In short, I realized I was a sort of hacker, if nothing more than a propagandist devoted to sharing news about events like this with the interested community.

The whole event was wonderfully learning-intensive. The companies involved went to great lengths to make as much as possible available to the (more creative, than mathematical, I’d argue) geniuses in attendance.

Napster, which is still around and was acquired by Best Buy last year, allowed hackers access to their private stock of information. The access was temporary, we were told, but Mark Reeder, the head of front end development for Napster, announced the company will be making open-source info available to third-party developers soon.

So what is the future of music?

By my understanding the future of music is open access to data. (Yes, via API,  for all my fellow web nerds.) The future will mean better descriptions of what’s inside the music we like, as well as further efforts to make music easier to find and experience.

EchoNest.com, a co-sponsor of the event, scours the web to provide an unbelievable range and depth of data about music online. They provided quick-connect pipelines to that data, so hackers could work up a myriad of informative and entertaining uses for it. In short, Echo Nest analyzes everything about the composition of music files, both in terms of calculated data, say, the number of beats per minute, and on the level of understanding what really appeals to us when we listen to a track. Echo Nest even watches what’s being talked about online so they can give a real-time rating for any artist’s buzz. (Lady Gaga was at about .86 this weekend.)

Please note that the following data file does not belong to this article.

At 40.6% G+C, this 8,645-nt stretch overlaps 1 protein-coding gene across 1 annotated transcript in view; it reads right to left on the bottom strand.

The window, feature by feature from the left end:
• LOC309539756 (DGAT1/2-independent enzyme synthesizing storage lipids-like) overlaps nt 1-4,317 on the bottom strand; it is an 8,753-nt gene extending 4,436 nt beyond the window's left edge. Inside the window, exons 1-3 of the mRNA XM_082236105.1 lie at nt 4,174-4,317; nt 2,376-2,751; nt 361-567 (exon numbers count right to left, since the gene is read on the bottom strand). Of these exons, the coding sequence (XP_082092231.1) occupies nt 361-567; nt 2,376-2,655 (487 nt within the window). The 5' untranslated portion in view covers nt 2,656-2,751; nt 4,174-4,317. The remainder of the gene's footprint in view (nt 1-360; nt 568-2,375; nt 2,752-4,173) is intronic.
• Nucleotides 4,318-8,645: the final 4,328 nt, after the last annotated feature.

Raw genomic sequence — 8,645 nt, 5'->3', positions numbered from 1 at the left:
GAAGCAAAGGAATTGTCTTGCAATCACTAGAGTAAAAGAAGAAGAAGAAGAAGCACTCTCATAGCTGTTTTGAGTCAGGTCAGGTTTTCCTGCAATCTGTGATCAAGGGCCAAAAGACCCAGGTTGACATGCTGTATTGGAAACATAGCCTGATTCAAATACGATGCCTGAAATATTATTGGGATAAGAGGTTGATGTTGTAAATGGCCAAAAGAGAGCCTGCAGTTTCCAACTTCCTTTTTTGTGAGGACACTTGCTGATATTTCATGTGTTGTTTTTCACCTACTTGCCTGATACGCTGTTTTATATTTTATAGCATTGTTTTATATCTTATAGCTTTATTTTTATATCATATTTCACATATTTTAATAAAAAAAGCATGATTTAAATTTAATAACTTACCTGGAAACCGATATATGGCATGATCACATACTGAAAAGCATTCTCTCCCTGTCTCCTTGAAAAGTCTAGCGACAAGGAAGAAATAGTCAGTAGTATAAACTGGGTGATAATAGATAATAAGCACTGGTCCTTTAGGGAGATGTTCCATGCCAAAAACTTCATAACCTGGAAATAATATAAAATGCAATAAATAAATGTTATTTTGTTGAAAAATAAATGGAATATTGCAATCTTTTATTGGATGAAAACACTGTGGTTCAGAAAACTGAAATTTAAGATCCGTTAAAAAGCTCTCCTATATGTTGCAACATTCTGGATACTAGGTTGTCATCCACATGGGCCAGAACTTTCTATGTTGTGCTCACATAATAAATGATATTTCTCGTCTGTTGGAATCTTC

By my understanding the kind of data Echo Nest was providing access to is incredibly powerful. For example, in their demo to programmers, which I attended, they showed a way to recreate Pandora Radio using a mere 10 lines of code linked to their software-based analyzers for what makes music similar sounding.

Soundcloud.com, another co-sponsor, grants users access all kinds of data about what’s being uploaded to their cloud all over the world. The company seems entirely aimed at matching new music to those looking to find it. Like Echo Nest, they also provided some impressive pipelines to their data in a wide array of programming languages.

These companies were simply taking their painstakingly accrued data and saying, “Here, present this to people in a consumable way.”

What I saw this weekend was the computer world’s version of a 36-hour film festival, but instead of making video art, the artists were building computer art.